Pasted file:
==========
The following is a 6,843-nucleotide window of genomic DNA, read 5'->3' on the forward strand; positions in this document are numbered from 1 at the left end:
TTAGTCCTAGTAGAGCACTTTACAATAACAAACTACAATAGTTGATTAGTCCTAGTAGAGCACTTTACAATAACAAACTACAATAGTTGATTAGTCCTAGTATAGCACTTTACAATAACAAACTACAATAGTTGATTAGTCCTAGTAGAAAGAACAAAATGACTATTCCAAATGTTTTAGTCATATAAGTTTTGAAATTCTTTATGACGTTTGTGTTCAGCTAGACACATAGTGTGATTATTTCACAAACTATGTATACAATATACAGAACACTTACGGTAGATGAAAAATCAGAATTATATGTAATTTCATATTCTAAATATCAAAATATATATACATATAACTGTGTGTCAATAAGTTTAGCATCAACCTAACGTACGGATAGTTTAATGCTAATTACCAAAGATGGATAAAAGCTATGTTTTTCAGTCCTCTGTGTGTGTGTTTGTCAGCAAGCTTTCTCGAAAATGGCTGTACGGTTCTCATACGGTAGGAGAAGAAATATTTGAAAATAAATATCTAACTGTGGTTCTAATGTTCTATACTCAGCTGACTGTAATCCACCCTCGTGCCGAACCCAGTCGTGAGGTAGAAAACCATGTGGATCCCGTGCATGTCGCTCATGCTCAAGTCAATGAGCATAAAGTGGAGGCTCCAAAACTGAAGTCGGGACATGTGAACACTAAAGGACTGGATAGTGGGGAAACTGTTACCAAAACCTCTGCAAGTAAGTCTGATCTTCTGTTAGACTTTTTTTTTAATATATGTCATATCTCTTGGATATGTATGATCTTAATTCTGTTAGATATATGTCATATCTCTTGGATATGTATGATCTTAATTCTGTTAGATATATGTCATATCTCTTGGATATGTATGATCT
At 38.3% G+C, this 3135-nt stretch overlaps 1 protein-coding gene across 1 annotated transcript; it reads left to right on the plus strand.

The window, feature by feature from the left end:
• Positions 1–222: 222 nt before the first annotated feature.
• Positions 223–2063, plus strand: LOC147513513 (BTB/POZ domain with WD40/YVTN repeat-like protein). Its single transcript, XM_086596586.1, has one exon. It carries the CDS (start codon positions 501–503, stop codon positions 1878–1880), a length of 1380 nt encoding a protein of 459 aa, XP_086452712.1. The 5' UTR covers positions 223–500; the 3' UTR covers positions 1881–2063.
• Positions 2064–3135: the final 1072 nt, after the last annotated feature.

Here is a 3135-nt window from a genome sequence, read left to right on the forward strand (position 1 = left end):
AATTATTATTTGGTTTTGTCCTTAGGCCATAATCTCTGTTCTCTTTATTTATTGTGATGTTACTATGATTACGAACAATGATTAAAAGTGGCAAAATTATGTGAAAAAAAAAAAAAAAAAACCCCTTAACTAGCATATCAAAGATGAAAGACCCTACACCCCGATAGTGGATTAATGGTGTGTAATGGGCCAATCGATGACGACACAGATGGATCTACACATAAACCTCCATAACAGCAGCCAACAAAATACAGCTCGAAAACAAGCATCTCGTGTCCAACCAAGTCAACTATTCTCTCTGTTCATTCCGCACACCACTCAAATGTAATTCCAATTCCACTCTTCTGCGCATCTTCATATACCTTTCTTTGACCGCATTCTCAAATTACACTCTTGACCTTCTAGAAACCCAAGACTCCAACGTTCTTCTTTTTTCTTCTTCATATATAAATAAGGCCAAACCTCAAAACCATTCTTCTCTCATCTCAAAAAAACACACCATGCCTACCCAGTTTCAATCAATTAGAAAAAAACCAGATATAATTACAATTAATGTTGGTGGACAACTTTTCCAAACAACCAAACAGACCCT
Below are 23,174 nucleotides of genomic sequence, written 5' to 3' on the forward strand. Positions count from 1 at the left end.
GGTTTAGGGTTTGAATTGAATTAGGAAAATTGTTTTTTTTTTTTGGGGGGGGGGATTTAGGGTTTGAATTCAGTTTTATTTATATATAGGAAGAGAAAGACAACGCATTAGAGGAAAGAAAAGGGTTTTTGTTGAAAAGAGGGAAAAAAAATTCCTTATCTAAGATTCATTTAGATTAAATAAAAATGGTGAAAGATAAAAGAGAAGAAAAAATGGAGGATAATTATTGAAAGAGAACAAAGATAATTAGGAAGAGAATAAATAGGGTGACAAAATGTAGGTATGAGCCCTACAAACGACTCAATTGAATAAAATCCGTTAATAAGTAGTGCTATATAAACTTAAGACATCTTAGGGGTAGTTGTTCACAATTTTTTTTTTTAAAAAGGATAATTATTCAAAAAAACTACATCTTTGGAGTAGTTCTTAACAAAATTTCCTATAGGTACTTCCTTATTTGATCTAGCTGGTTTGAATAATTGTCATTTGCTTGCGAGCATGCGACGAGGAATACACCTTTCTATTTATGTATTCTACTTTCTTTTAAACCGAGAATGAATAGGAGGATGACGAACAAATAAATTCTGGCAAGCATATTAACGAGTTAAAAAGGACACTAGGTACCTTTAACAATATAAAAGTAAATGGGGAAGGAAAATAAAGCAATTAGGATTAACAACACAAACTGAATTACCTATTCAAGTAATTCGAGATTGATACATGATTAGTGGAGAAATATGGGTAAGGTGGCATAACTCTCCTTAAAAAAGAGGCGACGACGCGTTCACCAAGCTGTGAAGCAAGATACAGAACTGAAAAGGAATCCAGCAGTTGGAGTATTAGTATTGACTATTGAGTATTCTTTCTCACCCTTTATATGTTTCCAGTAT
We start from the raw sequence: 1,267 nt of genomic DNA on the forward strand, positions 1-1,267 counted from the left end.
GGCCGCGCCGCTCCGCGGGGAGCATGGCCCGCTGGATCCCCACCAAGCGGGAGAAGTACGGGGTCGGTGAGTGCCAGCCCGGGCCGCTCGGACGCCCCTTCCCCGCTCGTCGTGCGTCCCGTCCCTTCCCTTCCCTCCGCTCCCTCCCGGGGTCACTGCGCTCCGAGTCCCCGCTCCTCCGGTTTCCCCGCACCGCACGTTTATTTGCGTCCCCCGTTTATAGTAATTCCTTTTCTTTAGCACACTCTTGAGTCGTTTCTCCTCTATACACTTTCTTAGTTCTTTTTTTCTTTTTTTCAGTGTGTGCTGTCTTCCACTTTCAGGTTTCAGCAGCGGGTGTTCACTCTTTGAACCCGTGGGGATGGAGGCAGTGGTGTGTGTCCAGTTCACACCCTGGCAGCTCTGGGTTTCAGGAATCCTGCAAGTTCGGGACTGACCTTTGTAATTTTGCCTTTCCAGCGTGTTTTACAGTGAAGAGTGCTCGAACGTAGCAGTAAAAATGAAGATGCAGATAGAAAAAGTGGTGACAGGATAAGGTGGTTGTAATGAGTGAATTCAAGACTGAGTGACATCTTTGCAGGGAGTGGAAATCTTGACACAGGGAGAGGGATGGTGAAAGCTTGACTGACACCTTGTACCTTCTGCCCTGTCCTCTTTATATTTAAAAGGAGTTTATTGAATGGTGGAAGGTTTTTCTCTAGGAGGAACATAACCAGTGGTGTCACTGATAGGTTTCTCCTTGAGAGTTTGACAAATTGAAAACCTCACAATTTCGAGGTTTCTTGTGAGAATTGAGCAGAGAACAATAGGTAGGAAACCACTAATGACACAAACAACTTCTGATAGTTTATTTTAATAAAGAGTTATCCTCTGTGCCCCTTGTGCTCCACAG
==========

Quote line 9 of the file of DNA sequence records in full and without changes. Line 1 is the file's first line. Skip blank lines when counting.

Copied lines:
AATTATTATTTGGTTTTGTCCTTAGGCCATAATCTCTGTTCTCTTTATTTATTGTGATGTTACTATGATTACGAACAATGATTAAAAGTGGCAAAATTATGTGAAAAAAAAAAAAAAAAAACCCCTTAACTAGCATATCAAAGATGAAAGACCCTACACCCCGATAGTGGATTAATGGTGTGTAATGGGCCAATCGATGACGACACAGATGGATCTACACATAAACCTCCATAACAGCAGCCAACAAAATACAGCTCGAAAACAAGCATCTCGTGTCCAACCAAGTCAACTATTCTCTCTGTTCATTCCGCACACCACTCAAATGTAATTCCAATTCCACTCTTCTGCGCATCTTCATATACCTTTCTTTGACCGCATTCTCAAATTACACTCTTGACCTTCTAGAAACCCAAGACTCCAACGTTCTTCTTTTTTCTTCTTCATATATAAATAAGGCCAAACCTCAAAACCATTCTTCTCTCATCTCAAAAAAACACACCATGCCTACCCAGTTTCAATCAATTAGAAAAAAACCAGATATAATTACAATTAATGTTGGTGGACAACTTTTCCAAACAACCAAACAGACCCT